REPORTER: Two centuries old, and still a global hit. Two hundred years ago, the public first got their hands on Jane Austen's Pride and Prejudice. The initial edition of the English author's novel appeared on January 28, 1813. At the Jane Austen House Museum in Hampshire in southern England, where the author once lived, her writing table and handwritten letters are on display alongside a first edition of the book. Museum curator Louise West says it's still influential.
LOUISE WEST: "I don't think you'd say it was even her greatest novel, but it is certainly her most popular one. And it encompasses all that's great about the other novels in the groundbreaking work that Jane Austen was doing in transforming the novel of the eighteenth century into a novel very much like the ones we read today."
REPORTER: Austen's works are now out of copyright which means that anyone can publish them. That, plus the fact that they can be published digitally for free, means it's impossible to accurately track sales and downloads. But all the indications are this book's still doing very well. And it's still a money-spinner for publishers, says Helen Conford from Penguin Books, which prints many English classics.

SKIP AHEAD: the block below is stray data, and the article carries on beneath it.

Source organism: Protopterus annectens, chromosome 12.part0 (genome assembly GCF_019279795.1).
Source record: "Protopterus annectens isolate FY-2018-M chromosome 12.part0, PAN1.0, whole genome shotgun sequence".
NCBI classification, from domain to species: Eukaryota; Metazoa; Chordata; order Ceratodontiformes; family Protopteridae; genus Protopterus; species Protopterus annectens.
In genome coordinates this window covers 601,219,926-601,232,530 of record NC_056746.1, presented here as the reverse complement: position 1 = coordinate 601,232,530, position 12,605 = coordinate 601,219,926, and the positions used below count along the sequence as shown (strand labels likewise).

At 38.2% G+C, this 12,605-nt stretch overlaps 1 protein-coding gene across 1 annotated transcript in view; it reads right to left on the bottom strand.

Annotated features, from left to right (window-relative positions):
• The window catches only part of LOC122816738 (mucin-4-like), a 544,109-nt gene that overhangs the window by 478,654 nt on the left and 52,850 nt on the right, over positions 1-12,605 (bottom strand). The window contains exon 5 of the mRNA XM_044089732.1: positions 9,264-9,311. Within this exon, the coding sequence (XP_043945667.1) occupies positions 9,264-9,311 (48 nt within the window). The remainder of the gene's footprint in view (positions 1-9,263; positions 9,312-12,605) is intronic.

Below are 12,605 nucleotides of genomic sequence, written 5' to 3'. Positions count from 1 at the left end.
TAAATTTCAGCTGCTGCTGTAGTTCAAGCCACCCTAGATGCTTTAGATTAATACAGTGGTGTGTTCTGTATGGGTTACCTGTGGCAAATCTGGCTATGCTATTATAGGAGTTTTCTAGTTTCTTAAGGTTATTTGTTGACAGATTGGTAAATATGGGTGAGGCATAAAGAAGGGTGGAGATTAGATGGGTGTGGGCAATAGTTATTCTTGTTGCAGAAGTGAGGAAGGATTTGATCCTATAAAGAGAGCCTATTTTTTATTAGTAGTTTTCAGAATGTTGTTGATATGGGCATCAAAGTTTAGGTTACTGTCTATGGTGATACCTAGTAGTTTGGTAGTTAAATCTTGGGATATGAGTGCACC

HELEN CONFORD, PENGUIN BOOKS: "She sells incredibly well. If you look at her inside Penguin Classics with George Orwell, Shakespeare, F. Scott Fitzgerald, Charles Dickens, she's really number one."
REPORTER: Last year in the UK appoximately 50,000 copies of Pride and Prejudice were sold. While in the US it's estimated 135,000 copies were snapped up. That's compared to an initial print run of just 1,500 copies in 1813. CEO of the Publishers Association, Richard Mollet, says Austen's themes of marriage, money, class and love are universal.
RICHARD MOLLET, CEO, PUBLISHERS ASSOCIATION: "We can see in characters like the Bennets and like the Dashwoods, we can imagine their equivalents in the modern day and that's what makes them so engaging."
REPORTER: The film and TV adaptations have been many and varied. Even Bollywood fell in love with the tale in 2004 with its adaptation Bride and Prejudice. This year Austenland will be released -- a comedy about a young women obsessed with the book. And that should secure the novel a new generation of fans.